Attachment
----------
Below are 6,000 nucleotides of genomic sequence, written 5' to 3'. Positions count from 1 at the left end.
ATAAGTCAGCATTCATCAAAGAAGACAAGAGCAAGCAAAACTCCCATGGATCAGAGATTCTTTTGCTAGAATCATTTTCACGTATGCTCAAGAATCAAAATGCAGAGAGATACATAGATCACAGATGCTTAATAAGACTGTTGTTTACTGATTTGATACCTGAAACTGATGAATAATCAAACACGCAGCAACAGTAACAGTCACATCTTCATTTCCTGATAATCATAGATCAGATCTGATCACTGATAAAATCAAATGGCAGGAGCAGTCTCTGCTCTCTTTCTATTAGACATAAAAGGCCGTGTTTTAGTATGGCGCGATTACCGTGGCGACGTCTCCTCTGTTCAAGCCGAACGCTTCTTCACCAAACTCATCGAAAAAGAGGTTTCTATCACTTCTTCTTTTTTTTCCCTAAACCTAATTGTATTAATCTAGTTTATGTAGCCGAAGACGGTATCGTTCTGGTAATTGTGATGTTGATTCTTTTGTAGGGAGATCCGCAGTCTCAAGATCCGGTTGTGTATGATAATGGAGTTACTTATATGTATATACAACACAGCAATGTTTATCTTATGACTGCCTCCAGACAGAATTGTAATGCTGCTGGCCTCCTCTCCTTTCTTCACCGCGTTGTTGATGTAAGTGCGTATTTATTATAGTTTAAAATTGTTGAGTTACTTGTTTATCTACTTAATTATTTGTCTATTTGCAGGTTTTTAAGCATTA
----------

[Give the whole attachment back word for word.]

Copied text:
Below are 6,000 nucleotides of genomic sequence, written 5' to 3'. Positions count from 1 at the left end.
ATAAGTCAGCATTCATCAAAGAAGACAAGAGCAAGCAAAACTCCCATGGATCAGAGATTCTTTTGCTAGAATCATTTTCACGTATGCTCAAGAATCAAAATGCAGAGAGATACATAGATCACAGATGCTTAATAAGACTGTTGTTTACTGATTTGATACCTGAAACTGATGAATAATCAAACACGCAGCAACAGTAACAGTCACATCTTCATTTCCTGATAATCATAGATCAGATCTGATCACTGATAAAATCAAATGGCAGGAGCAGTCTCTGCTCTCTTTCTATTAGACATAAAAGGCCGTGTTTTAGTATGGCGCGATTACCGTGGCGACGTCTCCTCTGTTCAAGCCGAACGCTTCTTCACCAAACTCATCGAAAAAGAGGTTTCTATCACTTCTTCTTTTTTTTCCCTAAACCTAATTGTATTAATCTAGTTTATGTAGCCGAAGACGGTATCGTTCTGGTAATTGTGATGTTGATTCTTTTGTAGGGAGATCCGCAGTCTCAAGATCCGGTTGTGTATGATAATGGAGTTACTTATATGTATATACAACACAGCAATGTTTATCTTATGACTGCCTCCAGACAGAATTGTAATGCTGCTGGCCTCCTCTCCTTTCTTCACCGCGTTGTTGATGTAAGTGCGTATTTATTATAGTTTAAAATTGTTGAGTTACTTGTTTATCTACTTAATTATTTGTCTATTTGCAGGTTTTTAAGCATTA